Leaving the keyboard behind and getting back to the slate experience, tablets lend themselves to being used like their paper namesakes. But to truly emulate that experience, you need a pen. Sure, using a finger to flick through photos or scroll down a Web page is a great experience. But when you need to do precision work, such as drawing or handwriting, that just doesn't cut it. And neither does a mouse or keyboard. Ask anyone who has ever tried to draw a detailed diagram or jot down a handwritten note of more than one or two words with an iPad or Android app. It's not a pretty sight.
The HTC Flyer might not have flown off the shelves, but its digitized pen input won it some loyal fans — even though it was competing with the much slimmer, sexier Galaxy Tabs in the 7-inch tablet market. The Surface Pro includes support for digital ink input that will be welcome to those who want to use the tablet like a tablet.
7: Bigger is better (up to a point)
Judging by the trends in smartphones, we want our mobile devices to get thinner and lighter, but at the same time we want larger screens. Smart phones have gone over the 5-inch line now, while tablet users seem to have divided into two groups: those who prefer the more compact 7-inch versions and those who like the 9.7- to 10.1-inch size exemplified by the iPad and Samsung's larger Galaxy tablets.
With the Surface, Microsoft is gambling that users will prefer just a little more screen real estate, and I think it makes sense — especially for those who will use the Surface with its keyboard and stand to emulate a laptop. The 10.6-inch size shouldn't make much difference in portability but will give it an edge in usability.
8: It's expandable
One of my big gripes with the iPad — and one of the reasons I gave mine away and switched to an Android tablet — was the lack of expandability. I couldn't add a flash memory card to increase the storage space; instead, I was expected to shell out hundreds of dollars for a whole new device if I wanted more local storage space. I liked that (some) Android tablets let me add micro SD/SDHC storage, but expandability was still limited.
One of the things I like best about the Surface is that I can expand storage with micro SD/SDHC and even SDXC (a format that can support up to 2 TB capacities, as compared to 32 GB for SDHC) — and it has full-size USB ports (USB 2.0 on the ARM version, USB 3.0 on the Surface Pro). Now that's exciting. It means I can plug in any USB external drive and also use any other USB peripherals I can use with a Windows 8 desktop or laptop.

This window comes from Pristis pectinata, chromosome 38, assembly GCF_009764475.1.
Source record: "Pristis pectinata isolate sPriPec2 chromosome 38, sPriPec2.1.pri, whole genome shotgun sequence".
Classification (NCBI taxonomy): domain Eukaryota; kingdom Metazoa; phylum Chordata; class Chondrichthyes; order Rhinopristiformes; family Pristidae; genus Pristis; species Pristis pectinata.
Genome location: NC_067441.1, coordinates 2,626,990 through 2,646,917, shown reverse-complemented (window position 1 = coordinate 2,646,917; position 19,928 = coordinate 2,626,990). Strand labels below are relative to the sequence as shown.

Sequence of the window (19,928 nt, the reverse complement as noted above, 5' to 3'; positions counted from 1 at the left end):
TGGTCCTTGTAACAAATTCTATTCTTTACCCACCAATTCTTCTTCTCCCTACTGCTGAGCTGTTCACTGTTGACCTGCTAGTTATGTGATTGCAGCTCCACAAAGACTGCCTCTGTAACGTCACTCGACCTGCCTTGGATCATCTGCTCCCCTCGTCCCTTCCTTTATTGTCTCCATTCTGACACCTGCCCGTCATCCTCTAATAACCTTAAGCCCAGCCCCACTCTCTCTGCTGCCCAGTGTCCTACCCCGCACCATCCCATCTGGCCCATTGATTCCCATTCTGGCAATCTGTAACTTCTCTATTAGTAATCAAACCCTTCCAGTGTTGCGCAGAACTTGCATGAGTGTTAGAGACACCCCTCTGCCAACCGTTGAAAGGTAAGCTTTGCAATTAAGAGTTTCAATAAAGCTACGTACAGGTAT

9: It comes in colors...
...Or at least, the cover/keyboard does. Okay, this isn't a great big deal maker/deal breaker, but it is nice to be able to make a little (or a lot) of a statement and differentiate your Surface from all the others. I have to admit the hot pink, electric blue, and carrot orange aren't my thing, but I like that I can have either black or white. Microsoft was wise to put all the color in the cover, rather than making the tablets themselves come in vivid colors as some laptop vendors have done. If that screaming bright hue seems like a mistake six months later when you have a new job in a conservative office environment, you can buy a new cover much less expensively than you can replace the whole device.
10: This is only the beginning
Microsoft has made a big splash with this first version of the Surface and it already has features we only dreamed of before in a thin, light tablet. But rumor has it (based on the company's recent job ads) that Microsoft is expanding the Surface team and is already hard at work on the next version.
Microsoft has a history of vastly improving on its v1.0 products, so I'm looking forward to getting in on the ground floor of something that will only get better. I also think Microsoft's foray into the tablet market will inspire other vendors to work a little harder on making the tablet experience better in order to compete. We've heard that Apple may be planning to copy some of the Surface's features, such as the keyboard built into the cover and stylus input, and Sony's new Experia tablet is said to be going the keyboard/cover route, as well.
Meanwhile, the Surface will be our first chance to experience the full benefits of the Windows 8 touch-centric interface, and I can't wait to get my hands on it.
Do you think the Surface will meet your needs better than other tablets you've used? Share your opinion with other TechRepublic members.